Candidates initially had to pass two exams to achieve this certification during the beta test, but Microsoft decided, based on feedback, that the scope of the exam needed to be adjusted. At this stage, developers can take one exam, the AZ-203, to achieve this certification. Anyone who passed a previous exam, the 70-532, for the Azure developer certification can achieve this new associate-level certification by taking the AZ-202 transition exam.
Microsoft added a few more associate-level certifications in early 2019. These exams validate the skills required to work with AI and data science services, as well as data engineering competency around relational databases, NoSQL and big data services:
- Microsoft Certified: Azure AI Engineer Associate (one exam: AI-100);
- Microsoft Certified: Azure Data Scientist Associate (one exam: DP-100); and
- Microsoft Certified: Azure Data Engineer Associate (two exams: DP-200, DP-201).
The Microsoft Certified: Azure Solutions Architect Expert certification covers a lot of ground and is considered by many to be the flagship Azure certification. Candidates are required to have design and implementation expertise with Azure compute, networking, storage and security.
This certification replaces the architectural component of the previous 70-533 exam and requires those who are new to pass the AZ-300 and AZ-301 exams. Those who passed the previous 70-533 exam can upgrade their certification status by passing the AZ-302 transition exam.
The Microsoft Certified: Azure DevOps Engineer Expert certification evaluates a candidate's ability to work collaboratively across teams and processes, in addition to measuring technical skills for DevOps tasks, such as version control and configuration management. This certification requires an individual to pass just one exam, AZ-400. However, to earn the certification, candidates must have previously completed the Azure Administrator Associate or Azure Developer Associate certification.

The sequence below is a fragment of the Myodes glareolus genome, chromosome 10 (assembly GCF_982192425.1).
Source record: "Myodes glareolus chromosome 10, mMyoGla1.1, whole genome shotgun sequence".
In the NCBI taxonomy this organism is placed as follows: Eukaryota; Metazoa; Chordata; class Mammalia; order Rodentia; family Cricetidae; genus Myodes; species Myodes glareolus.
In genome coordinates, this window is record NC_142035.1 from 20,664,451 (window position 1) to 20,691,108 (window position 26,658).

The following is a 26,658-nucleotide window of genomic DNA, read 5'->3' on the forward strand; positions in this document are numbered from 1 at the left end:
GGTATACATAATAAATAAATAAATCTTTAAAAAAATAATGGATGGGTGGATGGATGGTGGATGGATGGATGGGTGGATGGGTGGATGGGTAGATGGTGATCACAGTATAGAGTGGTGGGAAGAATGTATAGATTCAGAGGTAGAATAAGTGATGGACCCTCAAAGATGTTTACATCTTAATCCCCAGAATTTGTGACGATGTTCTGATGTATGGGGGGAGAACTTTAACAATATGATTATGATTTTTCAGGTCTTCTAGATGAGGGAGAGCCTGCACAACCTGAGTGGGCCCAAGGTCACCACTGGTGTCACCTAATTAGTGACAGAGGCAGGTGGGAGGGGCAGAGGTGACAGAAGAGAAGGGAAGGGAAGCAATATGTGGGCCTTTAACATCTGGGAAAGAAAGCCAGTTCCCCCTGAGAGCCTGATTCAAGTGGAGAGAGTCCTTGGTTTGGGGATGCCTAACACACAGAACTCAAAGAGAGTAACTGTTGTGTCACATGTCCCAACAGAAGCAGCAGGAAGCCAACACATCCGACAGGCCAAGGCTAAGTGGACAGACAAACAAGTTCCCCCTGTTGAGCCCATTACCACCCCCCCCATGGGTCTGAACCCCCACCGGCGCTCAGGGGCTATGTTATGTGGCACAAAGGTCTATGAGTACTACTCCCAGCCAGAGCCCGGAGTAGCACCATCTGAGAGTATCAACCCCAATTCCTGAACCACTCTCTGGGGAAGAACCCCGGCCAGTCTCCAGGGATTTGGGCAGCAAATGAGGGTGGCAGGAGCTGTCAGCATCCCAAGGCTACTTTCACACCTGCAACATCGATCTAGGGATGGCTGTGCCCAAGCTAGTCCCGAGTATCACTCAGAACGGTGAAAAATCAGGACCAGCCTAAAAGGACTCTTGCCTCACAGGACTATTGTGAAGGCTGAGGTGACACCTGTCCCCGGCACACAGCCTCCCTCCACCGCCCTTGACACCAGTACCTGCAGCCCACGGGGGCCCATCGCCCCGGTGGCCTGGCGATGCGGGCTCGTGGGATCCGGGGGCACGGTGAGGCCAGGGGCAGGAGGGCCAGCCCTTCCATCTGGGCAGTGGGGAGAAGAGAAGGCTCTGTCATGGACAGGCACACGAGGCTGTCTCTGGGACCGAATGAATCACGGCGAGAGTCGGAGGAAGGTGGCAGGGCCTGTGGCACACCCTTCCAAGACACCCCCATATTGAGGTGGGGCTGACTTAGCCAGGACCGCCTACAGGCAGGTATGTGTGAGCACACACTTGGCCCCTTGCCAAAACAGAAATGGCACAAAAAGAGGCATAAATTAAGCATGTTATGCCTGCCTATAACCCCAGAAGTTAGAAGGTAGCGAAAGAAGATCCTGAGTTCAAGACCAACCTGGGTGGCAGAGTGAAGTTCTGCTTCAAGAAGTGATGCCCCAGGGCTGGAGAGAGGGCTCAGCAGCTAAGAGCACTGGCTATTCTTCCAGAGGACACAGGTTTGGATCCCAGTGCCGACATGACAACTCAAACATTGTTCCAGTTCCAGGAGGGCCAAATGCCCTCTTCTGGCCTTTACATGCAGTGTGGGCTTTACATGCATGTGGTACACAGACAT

Where to go from here
Keep in mind that Azure role-based certifications expire in two years. However, a certification will always appear on your official Microsoft transcript.
We've seen a number of changes to Azure certifications over the past couple of years, and the cloud platform itself will remain a moving target for technologists, as Microsoft continues to keep pace with other providers. IT professionals should ensure their certifications are up to date so it's easier to transition to new versions in the future.
Finally, although my company is a Microsoft Certified Partner and despite the fact that I am a Microsoft Azure MVP, I have no details about the future status of the Azure Certified Solutions Architect Expert certification.
Again, the architect certification requires two exams, and based on recent history, it's quite possible that could change again. However, there is no guarantee. I recommend you move forward with plans to obtain any Azure certification that makes sense for you, based on current requirements. Don't wait to see if things change; sit for your exams as soon as you feel ready.